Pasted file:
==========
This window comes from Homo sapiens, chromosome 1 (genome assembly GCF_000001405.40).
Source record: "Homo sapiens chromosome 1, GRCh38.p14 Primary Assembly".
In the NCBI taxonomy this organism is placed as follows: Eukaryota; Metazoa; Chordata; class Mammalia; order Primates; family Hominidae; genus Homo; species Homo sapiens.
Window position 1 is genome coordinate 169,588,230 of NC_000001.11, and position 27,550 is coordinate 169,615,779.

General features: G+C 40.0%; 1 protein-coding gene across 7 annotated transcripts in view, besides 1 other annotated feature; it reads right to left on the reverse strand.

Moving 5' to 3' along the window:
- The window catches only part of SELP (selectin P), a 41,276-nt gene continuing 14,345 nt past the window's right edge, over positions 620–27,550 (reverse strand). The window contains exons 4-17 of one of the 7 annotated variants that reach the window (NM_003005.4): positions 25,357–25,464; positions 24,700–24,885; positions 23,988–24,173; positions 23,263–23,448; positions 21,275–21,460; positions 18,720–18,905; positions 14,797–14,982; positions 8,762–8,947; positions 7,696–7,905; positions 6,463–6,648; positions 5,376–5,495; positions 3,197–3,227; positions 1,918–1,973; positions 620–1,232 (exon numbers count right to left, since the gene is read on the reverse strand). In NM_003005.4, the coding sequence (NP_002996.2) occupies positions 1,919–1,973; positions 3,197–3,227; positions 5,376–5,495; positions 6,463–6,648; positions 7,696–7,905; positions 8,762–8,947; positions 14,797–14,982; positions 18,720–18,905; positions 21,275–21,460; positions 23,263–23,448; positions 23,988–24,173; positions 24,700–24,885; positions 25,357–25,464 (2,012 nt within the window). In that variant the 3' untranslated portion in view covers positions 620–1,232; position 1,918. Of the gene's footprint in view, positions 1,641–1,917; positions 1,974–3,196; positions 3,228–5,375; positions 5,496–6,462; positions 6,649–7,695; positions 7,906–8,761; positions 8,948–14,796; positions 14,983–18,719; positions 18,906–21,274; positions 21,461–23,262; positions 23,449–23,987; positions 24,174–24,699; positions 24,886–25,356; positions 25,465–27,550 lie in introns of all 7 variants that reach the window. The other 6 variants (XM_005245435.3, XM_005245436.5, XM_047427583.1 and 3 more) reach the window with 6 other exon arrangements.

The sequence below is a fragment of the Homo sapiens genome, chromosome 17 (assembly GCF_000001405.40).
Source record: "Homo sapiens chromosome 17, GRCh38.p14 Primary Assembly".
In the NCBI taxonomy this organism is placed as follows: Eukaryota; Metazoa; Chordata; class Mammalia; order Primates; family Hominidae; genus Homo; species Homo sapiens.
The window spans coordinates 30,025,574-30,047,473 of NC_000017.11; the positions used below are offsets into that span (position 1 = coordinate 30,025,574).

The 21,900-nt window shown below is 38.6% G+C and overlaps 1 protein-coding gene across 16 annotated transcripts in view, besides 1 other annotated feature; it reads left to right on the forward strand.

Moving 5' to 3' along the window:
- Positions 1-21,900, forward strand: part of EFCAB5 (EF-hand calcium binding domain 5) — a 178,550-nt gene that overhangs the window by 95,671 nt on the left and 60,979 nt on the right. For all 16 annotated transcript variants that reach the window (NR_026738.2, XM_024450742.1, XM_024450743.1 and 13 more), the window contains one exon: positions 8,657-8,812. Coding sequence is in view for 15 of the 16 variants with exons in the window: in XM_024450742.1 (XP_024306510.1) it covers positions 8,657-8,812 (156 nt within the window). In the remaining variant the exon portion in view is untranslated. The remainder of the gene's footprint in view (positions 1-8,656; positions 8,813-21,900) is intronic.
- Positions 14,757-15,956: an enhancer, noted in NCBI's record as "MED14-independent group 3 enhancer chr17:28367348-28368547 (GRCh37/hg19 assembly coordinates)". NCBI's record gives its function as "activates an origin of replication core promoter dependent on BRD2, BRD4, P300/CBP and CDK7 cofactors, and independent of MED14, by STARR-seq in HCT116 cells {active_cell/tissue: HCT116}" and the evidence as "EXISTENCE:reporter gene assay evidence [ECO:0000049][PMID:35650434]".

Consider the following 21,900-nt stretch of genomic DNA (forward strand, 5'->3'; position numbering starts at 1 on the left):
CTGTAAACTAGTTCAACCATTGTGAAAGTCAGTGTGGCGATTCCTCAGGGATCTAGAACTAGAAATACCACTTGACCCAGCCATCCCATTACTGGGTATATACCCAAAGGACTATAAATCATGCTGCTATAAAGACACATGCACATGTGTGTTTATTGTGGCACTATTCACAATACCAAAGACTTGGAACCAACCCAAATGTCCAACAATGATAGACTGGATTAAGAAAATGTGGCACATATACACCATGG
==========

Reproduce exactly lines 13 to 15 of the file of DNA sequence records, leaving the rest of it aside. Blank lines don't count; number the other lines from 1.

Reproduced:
Moving 5' to 3' along the window:
- Positions 1-21,900, forward strand: part of EFCAB5 (EF-hand calcium binding domain 5) — a 178,550-nt gene that overhangs the window by 95,671 nt on the left and 60,979 nt on the right. For all 16 annotated transcript variants that reach the window (NR_026738.2, XM_024450742.1, XM_024450743.1 and 13 more), the window contains one exon: positions 8,657-8,812. Coding sequence is in view for 15 of the 16 variants with exons in the window: in XM_024450742.1 (XP_024306510.1) it covers positions 8,657-8,812 (156 nt within the window). In the remaining variant the exon portion in view is untranslated. The remainder of the gene's footprint in view (positions 1-8,656; positions 8,813-21,900) is intronic.
- Positions 14,757-15,956: an enhancer, noted in NCBI's record as "MED14-independent group 3 enhancer chr17:28367348-28368547 (GRCh37/hg19 assembly coordinates)". NCBI's record gives its function as "activates an origin of replication core promoter dependent on BRD2, BRD4, P300/CBP and CDK7 cofactors, and independent of MED14, by STARR-seq in HCT116 cells {active_cell/tissue: HCT116}" and the evidence as "EXISTENCE:reporter gene assay evidence [ECO:0000049][PMID:35650434]".